A Canadian antiques dealer was indicted yesterday in Manhattan in a long-running scheme to smuggle endangered species parts, including black rhinoceros horns and elephant ivory, from the U.S. into Canada.
Xiao Ju Guan, also known as Tony Guan, 39, could be looking at 15 years in prison and $200,000 in fines for smuggling and conspiracy charges related to the trade in one of the most critically endangered large mammals on earth.
Guan is accused of purchasing the rhino and other parts from dealers and auction houses in the U.S., and shipping them — with false paperwork — to a location in Washington, with the intention of then smuggling them across the border into Canada. Sale of some endangered species parts is legal in the U.S., if they’re verified antiques, but Guan was allegedly exporting the materials without proper documentation. All in all, Guan is accused of smuggling more than $500,000 worth of animal parts.
The bust was part of Operation Crash, a cooperative effort between the the U.S Fish and Wildlife Service and the Department of Justice that aims to curb a trade that has expanded rapidly in recent years.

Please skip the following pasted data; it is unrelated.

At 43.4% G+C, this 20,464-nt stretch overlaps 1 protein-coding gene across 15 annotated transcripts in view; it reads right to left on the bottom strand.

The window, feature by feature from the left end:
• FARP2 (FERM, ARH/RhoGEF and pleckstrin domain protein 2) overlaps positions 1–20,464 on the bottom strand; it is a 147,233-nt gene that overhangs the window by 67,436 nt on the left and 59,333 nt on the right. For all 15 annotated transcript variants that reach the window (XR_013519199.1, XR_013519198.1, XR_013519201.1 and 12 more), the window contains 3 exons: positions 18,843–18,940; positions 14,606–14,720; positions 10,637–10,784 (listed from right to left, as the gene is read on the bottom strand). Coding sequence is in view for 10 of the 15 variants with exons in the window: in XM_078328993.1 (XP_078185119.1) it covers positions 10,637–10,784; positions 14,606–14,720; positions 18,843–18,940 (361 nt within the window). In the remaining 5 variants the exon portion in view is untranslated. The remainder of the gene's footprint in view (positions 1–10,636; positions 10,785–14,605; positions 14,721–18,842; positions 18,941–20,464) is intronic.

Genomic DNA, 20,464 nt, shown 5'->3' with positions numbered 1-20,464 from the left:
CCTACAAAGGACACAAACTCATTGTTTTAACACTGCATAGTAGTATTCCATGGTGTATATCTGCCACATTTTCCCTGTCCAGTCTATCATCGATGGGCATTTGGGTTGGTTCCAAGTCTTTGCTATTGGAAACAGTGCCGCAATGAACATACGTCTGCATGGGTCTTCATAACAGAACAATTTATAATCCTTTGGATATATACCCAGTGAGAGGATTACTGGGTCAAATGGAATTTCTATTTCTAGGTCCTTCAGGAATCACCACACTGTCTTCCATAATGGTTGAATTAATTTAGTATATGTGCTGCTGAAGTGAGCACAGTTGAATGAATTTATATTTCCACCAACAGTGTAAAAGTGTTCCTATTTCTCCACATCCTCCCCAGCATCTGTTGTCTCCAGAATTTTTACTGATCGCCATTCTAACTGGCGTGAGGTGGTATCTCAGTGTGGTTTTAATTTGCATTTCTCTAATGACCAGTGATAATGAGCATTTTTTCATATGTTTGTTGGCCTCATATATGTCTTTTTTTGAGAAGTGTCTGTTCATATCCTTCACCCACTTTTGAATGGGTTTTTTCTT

“Illegal wildlife trafficking is a multibillion-dollar business that must be stopped,” said Acting Assistant Attorney General Hirsch, according to a DOJ press release. “The Justice Department is working vigorously to uphold the laws designed to protect rhinos and elephants and other threatened species from extinction and is working alongside our international partners to bring black-market wildlife traders to justice. We are also very grateful here for the assistance from Canadian authorities.”
Why has the trade in rhino horns been expanding? Frequently for the sake of a hangover cure, according to Leigh Henry, Senior Policy Advisor with the Wildlife Conservation Program at the World Wildlife Fund.
“The key here is that you’re killing a critically endangered animal to cure your hangover,” Leigh says. There are about 4,800 of the animals left in Africa today. “But rhino horn is made out of keratin, the same material as your fingernails,” Henry says. “It’s not very effective.”
Rhino horn has been used for centuries in traditional medicine and, aside from the booming market in hangover cures, rhino horn is also frequently used ornamentally in knife handles and other decorative objects. Henry said the trade has been bolstered by a rise in incomes in emerging economies like China and Vietnam, where much of the demand derives. Authorities say the smuggling of animal parts, as lucrative as it is, is increasingly carried out by sophisticated criminal gangs, and has even been linked to drug trafficking organizations.
This article from the Village Voice Archive was posted on July 31, 2014